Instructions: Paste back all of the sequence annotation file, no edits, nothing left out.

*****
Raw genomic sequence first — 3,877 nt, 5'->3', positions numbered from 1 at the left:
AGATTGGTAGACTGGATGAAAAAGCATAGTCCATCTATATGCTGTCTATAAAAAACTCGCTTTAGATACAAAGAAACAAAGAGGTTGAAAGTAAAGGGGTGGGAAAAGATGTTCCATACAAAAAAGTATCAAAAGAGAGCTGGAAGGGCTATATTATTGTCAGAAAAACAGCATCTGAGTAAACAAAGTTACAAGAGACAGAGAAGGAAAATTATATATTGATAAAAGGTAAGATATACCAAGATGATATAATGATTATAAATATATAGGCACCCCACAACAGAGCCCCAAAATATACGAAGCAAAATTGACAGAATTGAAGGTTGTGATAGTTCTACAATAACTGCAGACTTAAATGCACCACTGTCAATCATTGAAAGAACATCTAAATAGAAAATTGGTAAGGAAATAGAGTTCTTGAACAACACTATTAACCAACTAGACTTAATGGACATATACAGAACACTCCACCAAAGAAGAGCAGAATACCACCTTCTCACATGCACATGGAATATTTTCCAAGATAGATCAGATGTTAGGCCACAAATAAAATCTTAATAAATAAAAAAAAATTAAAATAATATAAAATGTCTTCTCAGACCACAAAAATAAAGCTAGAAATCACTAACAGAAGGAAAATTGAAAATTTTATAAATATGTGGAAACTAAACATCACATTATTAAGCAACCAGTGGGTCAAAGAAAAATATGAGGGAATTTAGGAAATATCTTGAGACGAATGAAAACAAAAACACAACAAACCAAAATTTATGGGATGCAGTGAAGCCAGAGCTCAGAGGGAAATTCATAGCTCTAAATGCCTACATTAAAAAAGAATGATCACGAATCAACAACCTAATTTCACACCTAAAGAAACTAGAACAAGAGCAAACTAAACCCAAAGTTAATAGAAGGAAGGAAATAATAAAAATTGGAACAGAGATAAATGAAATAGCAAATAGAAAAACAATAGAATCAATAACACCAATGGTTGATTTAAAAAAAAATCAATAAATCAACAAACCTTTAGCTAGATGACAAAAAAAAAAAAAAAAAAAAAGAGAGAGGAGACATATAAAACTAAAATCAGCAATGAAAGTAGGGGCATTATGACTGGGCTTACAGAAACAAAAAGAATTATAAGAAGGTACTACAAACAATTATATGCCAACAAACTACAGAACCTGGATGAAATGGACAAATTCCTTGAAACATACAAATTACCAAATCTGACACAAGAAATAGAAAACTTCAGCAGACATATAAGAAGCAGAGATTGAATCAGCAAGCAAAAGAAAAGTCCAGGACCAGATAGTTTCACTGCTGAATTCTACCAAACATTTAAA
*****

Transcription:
Raw genomic sequence first — 3,877 nt, 5'->3', positions numbered from 1 at the left:
AGATTGGTAGACTGGATGAAAAAGCATAGTCCATCTATATGCTGTCTATAAAAAACTCGCTTTAGATACAAAGAAACAAAGAGGTTGAAAGTAAAGGGGTGGGAAAAGATGTTCCATACAAAAAAGTATCAAAAGAGAGCTGGAAGGGCTATATTATTGTCAGAAAAACAGCATCTGAGTAAACAAAGTTACAAGAGACAGAGAAGGAAAATTATATATTGATAAAAGGTAAGATATACCAAGATGATATAATGATTATAAATATATAGGCACCCCACAACAGAGCCCCAAAATATACGAAGCAAAATTGACAGAATTGAAGGTTGTGATAGTTCTACAATAACTGCAGACTTAAATGCACCACTGTCAATCATTGAAAGAACATCTAAATAGAAAATTGGTAAGGAAATAGAGTTCTTGAACAACACTATTAACCAACTAGACTTAATGGACATATACAGAACACTCCACCAAAGAAGAGCAGAATACCACCTTCTCACATGCACATGGAATATTTTCCAAGATAGATCAGATGTTAGGCCACAAATAAAATCTTAATAAATAAAAAAAAATTAAAATAATATAAAATGTCTTCTCAGACCACAAAAATAAAGCTAGAAATCACTAACAGAAGGAAAATTGAAAATTTTATAAATATGTGGAAACTAAACATCACATTATTAAGCAACCAGTGGGTCAAAGAAAAATATGAGGGAATTTAGGAAATATCTTGAGACGAATGAAAACAAAAACACAACAAACCAAAATTTATGGGATGCAGTGAAGCCAGAGCTCAGAGGGAAATTCATAGCTCTAAATGCCTACATTAAAAAAGAATGATCACGAATCAACAACCTAATTTCACACCTAAAGAAACTAGAACAAGAGCAAACTAAACCCAAAGTTAATAGAAGGAAGGAAATAATAAAAATTGGAACAGAGATAAATGAAATAGCAAATAGAAAAACAATAGAATCAATAACACCAATGGTTGATTTAAAAAAAAATCAATAAATCAACAAACCTTTAGCTAGATGACAAAAAAAAAAAAAAAAAAAAAGAGAGAGGAGACATATAAAACTAAAATCAGCAATGAAAGTAGGGGCATTATGACTGGGCTTACAGAAACAAAAAGAATTATAAGAAGGTACTACAAACAATTATATGCCAACAAACTACAGAACCTGGATGAAATGGACAAATTCCTTGAAACATACAAATTACCAAATCTGACACAAGAAATAGAAAACTTCAGCAGACATATAAGAAGCAGAGATTGAATCAGCAAGCAAAAGAAAAGTCCAGGACCAGATAGTTTCACTGCTGAATTCTACCAAACATTTAAA